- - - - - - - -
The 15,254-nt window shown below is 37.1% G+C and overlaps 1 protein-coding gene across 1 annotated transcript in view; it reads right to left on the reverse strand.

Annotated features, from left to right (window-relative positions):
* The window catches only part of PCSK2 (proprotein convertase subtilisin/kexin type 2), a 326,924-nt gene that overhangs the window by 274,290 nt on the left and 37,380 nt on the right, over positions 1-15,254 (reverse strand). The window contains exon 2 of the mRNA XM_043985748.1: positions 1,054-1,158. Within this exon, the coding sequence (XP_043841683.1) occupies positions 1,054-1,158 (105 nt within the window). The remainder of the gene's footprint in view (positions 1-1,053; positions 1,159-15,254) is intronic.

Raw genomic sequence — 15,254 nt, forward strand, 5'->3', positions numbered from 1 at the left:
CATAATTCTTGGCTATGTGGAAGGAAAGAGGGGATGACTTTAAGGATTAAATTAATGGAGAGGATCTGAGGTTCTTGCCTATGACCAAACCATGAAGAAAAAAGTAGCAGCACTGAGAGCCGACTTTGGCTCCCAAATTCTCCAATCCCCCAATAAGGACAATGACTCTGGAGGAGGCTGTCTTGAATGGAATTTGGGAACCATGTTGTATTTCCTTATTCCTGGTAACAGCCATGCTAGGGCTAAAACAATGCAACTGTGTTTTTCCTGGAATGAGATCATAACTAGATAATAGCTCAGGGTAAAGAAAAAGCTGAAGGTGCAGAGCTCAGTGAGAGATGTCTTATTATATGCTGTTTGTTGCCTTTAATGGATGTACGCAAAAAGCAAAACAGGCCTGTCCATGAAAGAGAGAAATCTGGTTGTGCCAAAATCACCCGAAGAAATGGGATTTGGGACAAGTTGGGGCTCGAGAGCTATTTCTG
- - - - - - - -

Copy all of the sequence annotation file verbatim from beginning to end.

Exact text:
The 15,254-nt window shown below is 37.1% G+C and overlaps 1 protein-coding gene across 1 annotated transcript in view; it reads right to left on the reverse strand.

Annotated features, from left to right (window-relative positions):
* The window catches only part of PCSK2 (proprotein convertase subtilisin/kexin type 2), a 326,924-nt gene that overhangs the window by 274,290 nt on the left and 37,380 nt on the right, over positions 1-15,254 (reverse strand). The window contains exon 2 of the mRNA XM_043985748.1: positions 1,054-1,158. Within this exon, the coding sequence (XP_043841683.1) occupies positions 1,054-1,158 (105 nt within the window). The remainder of the gene's footprint in view (positions 1-1,053; positions 1,159-15,254) is intronic.

Raw genomic sequence — 15,254 nt, forward strand, 5'->3', positions numbered from 1 at the left:
CATAATTCTTGGCTATGTGGAAGGAAAGAGGGGATGACTTTAAGGATTAAATTAATGGAGAGGATCTGAGGTTCTTGCCTATGACCAAACCATGAAGAAAAAAGTAGCAGCACTGAGAGCCGACTTTGGCTCCCAAATTCTCCAATCCCCCAATAAGGACAATGACTCTGGAGGAGGCTGTCTTGAATGGAATTTGGGAACCATGTTGTATTTCCTTATTCCTGGTAACAGCCATGCTAGGGCTAAAACAATGCAACTGTGTTTTTCCTGGAATGAGATCATAACTAGATAATAGCTCAGGGTAAAGAAAAAGCTGAAGGTGCAGAGCTCAGTGAGAGATGTCTTATTATATGCTGTTTGTTGCCTTTAATGGATGTACGCAAAAAGCAAAACAGGCCTGTCCATGAAAGAGAGAAATCTGGTTGTGCCAAAATCACCCGAAGAAATGGGATTTGGGACAAGTTGGGGCTCGAGAGCTATTTCTG